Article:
And then there’s the language. Hesse’s a very original writer. He creates words, uses new combinations but his German feels very old-fashioned, and his choice of words are at times too emotional, too sentimental. Don’t get me wrong, in spite of these negative aspects, I’m glad I read this and really loved it. But I had to ignore his views on men, women, artists, and marriage and just enjoy the amazing descriptions, the interior life of his protagonist and the terribly tragic story.

Rosshalde might be one of the best books for someone who hasn’t read Hesse and is a bit wary of his spirituality. Those who love him, do love him for that, but those who shy away from him or don’t appreciate him, often mention that aspect. Rosshalde isn’t like his later works in that regard. It talks about transcendence of some sort, but it isn’t meant in a religious way.

Have you read Rosshalde or any other of  Hesse’s books? Which is your favourite?

24 thoughts on “Hermann Hesse: Rosshalde (1914)

  1. Great review Caroline! I can’t remember if I’ve read this one, but if I have I’ve forgotten everything about it. I think you’ve picked up the two elements which have been striking me on my readings of Hesse. Certainly, women don’t have an important place in his universe; and the language *is* old fashioned (even in English translation as the versions I’m reading are quite old). The latter doesn’t bother me, and the former I can live with – I’ll simply have to put it into a box labelled “old fashioned view of women” and focus instead on the storytelling, which is wonderful!

    • Thanks, Karen. I don’t think you’d forget it. Not with this ending. It’s so tragic.
      Luckily, he’s not misogynistic – that would be hard to forgive -, just – yes, old-fashioned. I was wondering about the translations. I guess a newer translation would dust off a few peculiarities without harming the book.

      • Possibly, though I find that as I in a way came of age with a particular era’s writing, I tend to favour it – so I’m probably ok with the old fashioned nature of the translation!

        • I would have to have a look to see what he’s like in translation. Zweig is another German or rather Austrian author who fares much better in English translation. However, they might be newer translations.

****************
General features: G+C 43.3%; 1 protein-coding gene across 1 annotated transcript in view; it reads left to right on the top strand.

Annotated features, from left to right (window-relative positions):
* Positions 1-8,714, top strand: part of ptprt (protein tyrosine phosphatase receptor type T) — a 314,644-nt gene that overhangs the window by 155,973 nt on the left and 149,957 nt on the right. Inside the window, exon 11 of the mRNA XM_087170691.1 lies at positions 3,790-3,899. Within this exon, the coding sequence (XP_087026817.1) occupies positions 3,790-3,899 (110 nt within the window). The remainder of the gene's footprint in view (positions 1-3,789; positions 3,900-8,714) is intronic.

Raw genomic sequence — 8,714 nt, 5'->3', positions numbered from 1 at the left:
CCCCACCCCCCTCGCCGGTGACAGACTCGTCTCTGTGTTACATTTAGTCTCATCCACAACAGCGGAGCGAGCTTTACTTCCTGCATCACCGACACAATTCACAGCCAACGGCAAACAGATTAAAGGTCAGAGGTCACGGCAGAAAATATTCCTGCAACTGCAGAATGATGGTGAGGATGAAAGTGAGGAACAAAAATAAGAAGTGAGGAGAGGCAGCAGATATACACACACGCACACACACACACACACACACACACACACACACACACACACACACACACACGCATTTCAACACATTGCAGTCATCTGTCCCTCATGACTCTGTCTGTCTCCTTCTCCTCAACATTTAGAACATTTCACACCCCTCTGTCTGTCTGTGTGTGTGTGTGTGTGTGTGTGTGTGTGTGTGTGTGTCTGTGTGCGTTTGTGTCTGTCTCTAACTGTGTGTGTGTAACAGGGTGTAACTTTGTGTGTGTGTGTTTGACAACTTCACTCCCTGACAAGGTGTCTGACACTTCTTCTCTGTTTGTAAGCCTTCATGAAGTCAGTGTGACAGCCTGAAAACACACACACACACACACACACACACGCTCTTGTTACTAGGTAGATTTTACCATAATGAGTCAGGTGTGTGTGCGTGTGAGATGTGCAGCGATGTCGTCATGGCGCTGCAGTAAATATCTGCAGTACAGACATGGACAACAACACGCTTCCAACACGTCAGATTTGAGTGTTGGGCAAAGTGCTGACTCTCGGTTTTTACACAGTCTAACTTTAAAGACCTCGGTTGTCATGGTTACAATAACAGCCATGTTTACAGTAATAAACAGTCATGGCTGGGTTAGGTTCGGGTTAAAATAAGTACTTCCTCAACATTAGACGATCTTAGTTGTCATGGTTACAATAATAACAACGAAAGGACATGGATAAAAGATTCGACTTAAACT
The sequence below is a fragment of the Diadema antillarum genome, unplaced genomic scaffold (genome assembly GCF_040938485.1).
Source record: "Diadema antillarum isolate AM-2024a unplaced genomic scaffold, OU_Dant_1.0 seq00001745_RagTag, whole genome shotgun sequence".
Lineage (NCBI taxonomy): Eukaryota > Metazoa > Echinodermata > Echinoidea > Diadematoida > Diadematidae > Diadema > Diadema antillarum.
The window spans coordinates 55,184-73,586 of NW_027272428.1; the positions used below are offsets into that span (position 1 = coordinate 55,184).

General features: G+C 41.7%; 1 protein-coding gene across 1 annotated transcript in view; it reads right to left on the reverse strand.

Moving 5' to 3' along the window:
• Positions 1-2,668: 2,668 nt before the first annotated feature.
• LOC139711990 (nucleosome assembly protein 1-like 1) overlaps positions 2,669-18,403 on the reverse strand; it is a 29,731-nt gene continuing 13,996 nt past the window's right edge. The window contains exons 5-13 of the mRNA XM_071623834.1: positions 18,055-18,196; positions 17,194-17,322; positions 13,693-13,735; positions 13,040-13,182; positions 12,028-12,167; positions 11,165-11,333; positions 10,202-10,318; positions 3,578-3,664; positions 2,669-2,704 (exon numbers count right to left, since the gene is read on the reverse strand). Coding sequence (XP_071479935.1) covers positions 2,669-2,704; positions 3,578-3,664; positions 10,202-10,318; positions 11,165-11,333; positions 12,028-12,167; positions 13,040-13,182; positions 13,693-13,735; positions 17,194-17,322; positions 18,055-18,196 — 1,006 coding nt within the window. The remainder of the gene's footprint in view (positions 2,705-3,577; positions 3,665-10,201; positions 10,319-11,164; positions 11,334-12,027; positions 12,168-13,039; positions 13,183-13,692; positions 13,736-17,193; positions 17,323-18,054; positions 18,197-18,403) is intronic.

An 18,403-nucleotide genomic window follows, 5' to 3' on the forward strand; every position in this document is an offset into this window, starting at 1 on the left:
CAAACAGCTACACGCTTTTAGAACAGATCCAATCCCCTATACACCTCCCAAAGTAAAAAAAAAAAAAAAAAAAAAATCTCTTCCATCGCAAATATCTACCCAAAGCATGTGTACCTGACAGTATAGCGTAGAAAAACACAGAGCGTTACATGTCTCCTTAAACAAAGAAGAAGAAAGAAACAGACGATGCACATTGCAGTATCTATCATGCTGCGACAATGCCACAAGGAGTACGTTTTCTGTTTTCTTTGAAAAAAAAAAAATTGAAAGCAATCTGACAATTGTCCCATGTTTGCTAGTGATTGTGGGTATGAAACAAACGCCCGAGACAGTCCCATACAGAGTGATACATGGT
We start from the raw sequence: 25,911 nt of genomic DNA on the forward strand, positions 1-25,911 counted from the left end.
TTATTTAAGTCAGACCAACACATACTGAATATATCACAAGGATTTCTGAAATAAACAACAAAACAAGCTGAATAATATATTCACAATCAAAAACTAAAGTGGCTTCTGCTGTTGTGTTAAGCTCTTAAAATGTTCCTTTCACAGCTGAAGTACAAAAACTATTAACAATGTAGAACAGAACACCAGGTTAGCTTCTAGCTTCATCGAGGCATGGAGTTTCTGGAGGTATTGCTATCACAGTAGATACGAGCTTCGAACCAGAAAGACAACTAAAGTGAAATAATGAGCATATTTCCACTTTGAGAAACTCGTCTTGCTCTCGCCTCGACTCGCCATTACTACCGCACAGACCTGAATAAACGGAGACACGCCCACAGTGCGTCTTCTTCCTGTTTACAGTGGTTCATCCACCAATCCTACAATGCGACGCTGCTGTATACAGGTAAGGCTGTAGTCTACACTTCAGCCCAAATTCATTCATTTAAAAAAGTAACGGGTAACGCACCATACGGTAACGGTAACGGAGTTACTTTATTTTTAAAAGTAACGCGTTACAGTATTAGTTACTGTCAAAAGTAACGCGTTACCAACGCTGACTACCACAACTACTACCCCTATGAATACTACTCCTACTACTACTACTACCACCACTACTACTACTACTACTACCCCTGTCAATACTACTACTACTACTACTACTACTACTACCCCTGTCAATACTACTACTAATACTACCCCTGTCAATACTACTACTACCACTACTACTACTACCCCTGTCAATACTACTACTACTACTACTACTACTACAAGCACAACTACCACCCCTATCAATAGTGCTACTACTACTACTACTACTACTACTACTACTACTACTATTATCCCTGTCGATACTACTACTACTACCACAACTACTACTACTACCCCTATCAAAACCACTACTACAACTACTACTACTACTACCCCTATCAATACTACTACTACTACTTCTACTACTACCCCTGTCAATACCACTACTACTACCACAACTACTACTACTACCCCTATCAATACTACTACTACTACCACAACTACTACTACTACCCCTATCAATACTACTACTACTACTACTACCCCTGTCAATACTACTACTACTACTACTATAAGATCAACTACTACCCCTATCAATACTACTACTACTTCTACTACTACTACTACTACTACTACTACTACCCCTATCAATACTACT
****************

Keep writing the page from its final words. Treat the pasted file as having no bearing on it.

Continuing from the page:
2. Interesting to know that this book is autobiographical and a continuation of Gertrude (at least in some sense) – I read Grant’s review of Gertrude at the weekend. I’m new to Hesse, so it’s nice to get a feel for his work via your joint initiative with Karen.

    • I think a lot if what he wrote is autobiographical. Sometimes it’s dangerous to assume that but in his case it’s pretty safe as he wrote about it in his letters and journals. I haven’t read Gertrude, I read about the similarity in his biography. It will be interesting to compare.

  3. Isn’t it odd? I didn’t even know about this novel by Hesse. I wonder if it’s available in English. But then again, if it’s not, why aren’t all of Hesse’s works translated into English? Now that’s a question.
    My favorites of his are Steppenwolf and Demian. I adored both of them.
    I think my next Hesse read will be Narcissus and Goldmund.
    I’m glad you’ve reviewed this one–a very interesting review. Thank you.
    Judith (Reader in the Wilderness)

    • Thanks, Judith.
      You’re lucky. It has been translated. It’s completely overshadowed by his more famous novels but unjustly so. It’s a very fine novel.

  4. I love the Hesse books that I have read but I have not read this.

    I agree that as you describe them, some of the views here have been shown as invalid.

    I think that my favorite Hesse book is Sidarthur. I like Hesse’s brand of secular spiritualism.

  5. Wonderful review, Caroline. I loved reading about the things that you liked in the book and the things that he didn’t. I always loved Hesse’s depiction of the interior lives of his characters and it looks like this book scores high on that. It is sad that his thoughts on marriage, artists, gender are all dated. And I agree with you – narcissistic, self-centred people are there everywhere, not just in the arts. Thanks for this beautiful review.

  6. Pingback: Hermann Hesse Reading Week Wrap Up | Beauty is a Sleeping Cat

  7. Pingback: The Ten Best Books I Read in 2016 | Beauty is a Sleeping Cat